Mired in red tape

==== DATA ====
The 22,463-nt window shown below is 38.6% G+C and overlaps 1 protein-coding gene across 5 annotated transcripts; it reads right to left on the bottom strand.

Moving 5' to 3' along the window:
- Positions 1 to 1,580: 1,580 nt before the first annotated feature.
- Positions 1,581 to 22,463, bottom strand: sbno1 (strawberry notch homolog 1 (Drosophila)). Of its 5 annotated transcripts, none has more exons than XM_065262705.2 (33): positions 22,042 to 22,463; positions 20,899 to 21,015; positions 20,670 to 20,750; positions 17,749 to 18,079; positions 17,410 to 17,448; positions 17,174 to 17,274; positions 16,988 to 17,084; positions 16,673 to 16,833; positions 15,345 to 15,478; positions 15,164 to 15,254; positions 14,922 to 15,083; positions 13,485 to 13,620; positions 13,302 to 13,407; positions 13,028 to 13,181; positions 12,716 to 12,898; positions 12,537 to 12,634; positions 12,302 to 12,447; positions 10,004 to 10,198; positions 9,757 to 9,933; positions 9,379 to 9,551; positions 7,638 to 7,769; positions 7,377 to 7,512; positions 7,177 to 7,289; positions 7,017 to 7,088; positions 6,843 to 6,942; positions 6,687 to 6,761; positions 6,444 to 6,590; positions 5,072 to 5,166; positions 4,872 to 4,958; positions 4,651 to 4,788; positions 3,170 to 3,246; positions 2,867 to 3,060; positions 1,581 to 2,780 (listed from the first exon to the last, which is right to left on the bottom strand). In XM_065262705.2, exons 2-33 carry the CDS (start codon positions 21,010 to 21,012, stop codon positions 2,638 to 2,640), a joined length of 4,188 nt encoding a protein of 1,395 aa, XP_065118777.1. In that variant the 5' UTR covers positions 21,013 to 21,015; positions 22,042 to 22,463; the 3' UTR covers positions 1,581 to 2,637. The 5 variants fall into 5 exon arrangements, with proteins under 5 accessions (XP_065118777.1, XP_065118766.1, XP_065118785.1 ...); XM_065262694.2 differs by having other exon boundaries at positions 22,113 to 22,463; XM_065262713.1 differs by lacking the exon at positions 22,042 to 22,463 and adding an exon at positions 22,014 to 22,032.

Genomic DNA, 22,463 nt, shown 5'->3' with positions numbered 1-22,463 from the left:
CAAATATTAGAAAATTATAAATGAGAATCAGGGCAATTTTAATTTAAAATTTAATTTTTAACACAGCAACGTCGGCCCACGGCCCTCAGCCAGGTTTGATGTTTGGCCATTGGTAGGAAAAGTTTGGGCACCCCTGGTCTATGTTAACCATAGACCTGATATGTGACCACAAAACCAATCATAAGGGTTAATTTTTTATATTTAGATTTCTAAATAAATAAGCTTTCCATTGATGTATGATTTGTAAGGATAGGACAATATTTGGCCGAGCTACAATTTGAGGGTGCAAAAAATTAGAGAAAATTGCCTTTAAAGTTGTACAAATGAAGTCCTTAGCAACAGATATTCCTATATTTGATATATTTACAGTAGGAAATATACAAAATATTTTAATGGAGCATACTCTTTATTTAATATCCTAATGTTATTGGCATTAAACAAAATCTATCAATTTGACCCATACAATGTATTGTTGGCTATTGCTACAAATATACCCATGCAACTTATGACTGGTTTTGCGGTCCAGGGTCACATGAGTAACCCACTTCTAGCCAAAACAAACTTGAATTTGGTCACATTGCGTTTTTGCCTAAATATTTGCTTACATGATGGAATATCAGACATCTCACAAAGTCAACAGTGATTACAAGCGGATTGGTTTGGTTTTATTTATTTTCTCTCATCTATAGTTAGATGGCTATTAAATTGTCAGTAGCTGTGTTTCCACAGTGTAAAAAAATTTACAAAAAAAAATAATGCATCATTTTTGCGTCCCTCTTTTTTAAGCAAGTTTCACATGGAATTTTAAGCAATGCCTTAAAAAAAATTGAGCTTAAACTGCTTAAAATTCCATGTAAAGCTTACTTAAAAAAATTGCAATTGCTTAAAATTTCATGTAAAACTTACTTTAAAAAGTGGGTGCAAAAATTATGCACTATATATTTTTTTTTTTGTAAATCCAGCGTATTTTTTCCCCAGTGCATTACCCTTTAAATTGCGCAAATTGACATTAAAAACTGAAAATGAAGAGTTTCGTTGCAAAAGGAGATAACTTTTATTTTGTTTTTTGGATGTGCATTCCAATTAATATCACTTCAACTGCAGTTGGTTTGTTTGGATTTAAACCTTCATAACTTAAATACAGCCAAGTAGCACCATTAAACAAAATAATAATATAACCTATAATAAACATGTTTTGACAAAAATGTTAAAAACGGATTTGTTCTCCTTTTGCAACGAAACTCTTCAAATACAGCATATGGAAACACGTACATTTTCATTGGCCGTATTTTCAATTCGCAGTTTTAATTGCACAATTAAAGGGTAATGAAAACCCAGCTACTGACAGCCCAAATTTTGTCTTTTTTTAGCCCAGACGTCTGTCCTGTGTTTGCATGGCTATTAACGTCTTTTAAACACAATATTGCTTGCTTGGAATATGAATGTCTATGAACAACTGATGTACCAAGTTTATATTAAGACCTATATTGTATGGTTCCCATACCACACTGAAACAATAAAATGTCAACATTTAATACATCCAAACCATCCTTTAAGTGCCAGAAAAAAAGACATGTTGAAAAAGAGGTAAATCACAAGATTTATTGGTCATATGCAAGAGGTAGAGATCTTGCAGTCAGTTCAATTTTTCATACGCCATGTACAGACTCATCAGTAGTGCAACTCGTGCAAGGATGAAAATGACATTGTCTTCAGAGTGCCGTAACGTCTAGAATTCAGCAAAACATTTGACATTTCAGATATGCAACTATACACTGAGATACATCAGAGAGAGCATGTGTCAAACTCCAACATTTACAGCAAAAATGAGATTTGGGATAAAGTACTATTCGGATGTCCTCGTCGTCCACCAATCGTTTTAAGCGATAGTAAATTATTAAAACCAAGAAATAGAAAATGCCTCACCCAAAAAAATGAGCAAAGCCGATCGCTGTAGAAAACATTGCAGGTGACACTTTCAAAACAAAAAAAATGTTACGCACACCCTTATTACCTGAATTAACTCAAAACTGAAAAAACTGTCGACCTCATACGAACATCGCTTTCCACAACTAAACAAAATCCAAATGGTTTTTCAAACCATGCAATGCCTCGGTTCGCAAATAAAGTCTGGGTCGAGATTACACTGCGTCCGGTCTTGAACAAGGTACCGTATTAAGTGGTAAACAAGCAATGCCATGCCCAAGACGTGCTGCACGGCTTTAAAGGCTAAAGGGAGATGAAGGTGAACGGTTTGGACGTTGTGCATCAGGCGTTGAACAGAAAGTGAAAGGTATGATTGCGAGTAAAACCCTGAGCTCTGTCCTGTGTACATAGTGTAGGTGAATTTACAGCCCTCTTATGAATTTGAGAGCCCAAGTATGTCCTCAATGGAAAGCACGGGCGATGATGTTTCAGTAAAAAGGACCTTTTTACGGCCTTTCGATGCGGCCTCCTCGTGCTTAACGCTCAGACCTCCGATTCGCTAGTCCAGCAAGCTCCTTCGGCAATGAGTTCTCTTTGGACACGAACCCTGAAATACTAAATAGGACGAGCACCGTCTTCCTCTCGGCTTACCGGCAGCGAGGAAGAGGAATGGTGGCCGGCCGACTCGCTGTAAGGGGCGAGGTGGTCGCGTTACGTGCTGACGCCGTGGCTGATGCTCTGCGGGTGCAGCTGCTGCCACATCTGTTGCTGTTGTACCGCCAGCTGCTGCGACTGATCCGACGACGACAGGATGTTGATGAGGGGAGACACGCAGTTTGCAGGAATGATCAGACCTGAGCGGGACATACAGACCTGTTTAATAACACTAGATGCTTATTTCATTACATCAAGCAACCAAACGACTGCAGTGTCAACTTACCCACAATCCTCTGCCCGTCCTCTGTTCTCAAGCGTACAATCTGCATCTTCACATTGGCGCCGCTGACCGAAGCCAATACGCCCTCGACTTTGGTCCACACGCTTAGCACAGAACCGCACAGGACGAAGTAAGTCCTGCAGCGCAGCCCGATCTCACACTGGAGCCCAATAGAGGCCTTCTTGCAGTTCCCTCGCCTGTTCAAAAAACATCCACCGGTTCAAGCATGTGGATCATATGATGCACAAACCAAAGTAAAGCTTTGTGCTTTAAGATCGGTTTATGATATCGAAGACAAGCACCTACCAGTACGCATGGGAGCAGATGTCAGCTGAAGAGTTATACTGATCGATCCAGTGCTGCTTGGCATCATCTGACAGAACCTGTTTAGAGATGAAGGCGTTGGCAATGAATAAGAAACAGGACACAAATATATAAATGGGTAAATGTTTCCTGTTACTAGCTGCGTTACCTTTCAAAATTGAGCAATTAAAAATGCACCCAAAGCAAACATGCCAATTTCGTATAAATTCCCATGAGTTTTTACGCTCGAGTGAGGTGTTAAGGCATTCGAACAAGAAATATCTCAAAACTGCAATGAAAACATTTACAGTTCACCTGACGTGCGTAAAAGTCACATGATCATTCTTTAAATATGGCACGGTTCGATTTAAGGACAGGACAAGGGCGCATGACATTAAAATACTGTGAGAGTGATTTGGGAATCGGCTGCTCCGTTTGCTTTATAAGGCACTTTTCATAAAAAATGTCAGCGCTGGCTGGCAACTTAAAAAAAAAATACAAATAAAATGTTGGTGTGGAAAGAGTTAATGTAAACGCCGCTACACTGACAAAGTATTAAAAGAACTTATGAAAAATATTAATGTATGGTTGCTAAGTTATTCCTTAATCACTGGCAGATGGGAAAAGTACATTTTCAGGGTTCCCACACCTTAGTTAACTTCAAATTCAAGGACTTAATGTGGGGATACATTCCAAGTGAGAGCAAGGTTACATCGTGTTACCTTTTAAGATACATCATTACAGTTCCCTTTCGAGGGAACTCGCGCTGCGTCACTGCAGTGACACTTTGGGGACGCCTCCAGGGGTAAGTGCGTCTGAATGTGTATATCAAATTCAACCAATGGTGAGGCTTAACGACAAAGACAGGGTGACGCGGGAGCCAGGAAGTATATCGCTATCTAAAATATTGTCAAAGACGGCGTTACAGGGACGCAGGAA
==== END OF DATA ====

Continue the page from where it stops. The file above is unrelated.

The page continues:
"Steve Vaughan's article, 'Degree mired in red tape,' in the Aug. 22 Gazette told it like it is. Too bad that a letter by Charles Taylor, Thomas Nelson Community College president, in the Aug. 25 Gazette didn't do the same. It's a sad fact that Virginia higher education is still mired in the junior college model of the 1950s, stressing transfer courses at the expense of occupational programs. Community colleges, rather than being governed and funded locally, are subject instead to the heavy hand of state government in their budgeting and programming. Innovations that might occur in months instead take years. The Fire Science Technology program proposed by TNCC used a model curriculum assembled with considerable effort by fire and emergency service professionals at the local, state and national levels, and published early in 2006. One might think that it could have been on a fast track for approval by the state's higher education bureaucracy once TNCC determined it could provide it and the Peninsula's fire professionals indicated their support. But then, maybe two years is the fast track. The associate degree program in paralegal studies, cited by Taylor as a process that took about three months, was in fact being promoted in the fall of 2004 and has been a top TNCC priority for state approval. Degree programs in the hospitality area were envisioned in 2005 as possible signature programs for the new Historic Triangle campus, now finally under construction after years of delay caused by repeated face-offs between the Virginia Community College System and James City County. In the meantime, the possibility of designing in a culinary arts program for the new facility has apparently been discarded, at least partly because of the budgetary rigidities imposed by the state bureaucracy controlling the community colleges. So Williamsburg's hospitality industry must continue referring its current and potential culinary employees to Richmond. Presumably folks on the lower Peninsula will also have to remain frequent tunnel users to attend Tidewater Community College's culinary classes. It seems funny that the community colleges serving the Richmond and Southside areas can afford such programs while TNCC can't. Virginia would be well-served by a broad-based review of its system for higher education governance and funding, especially as it relates to community colleges."

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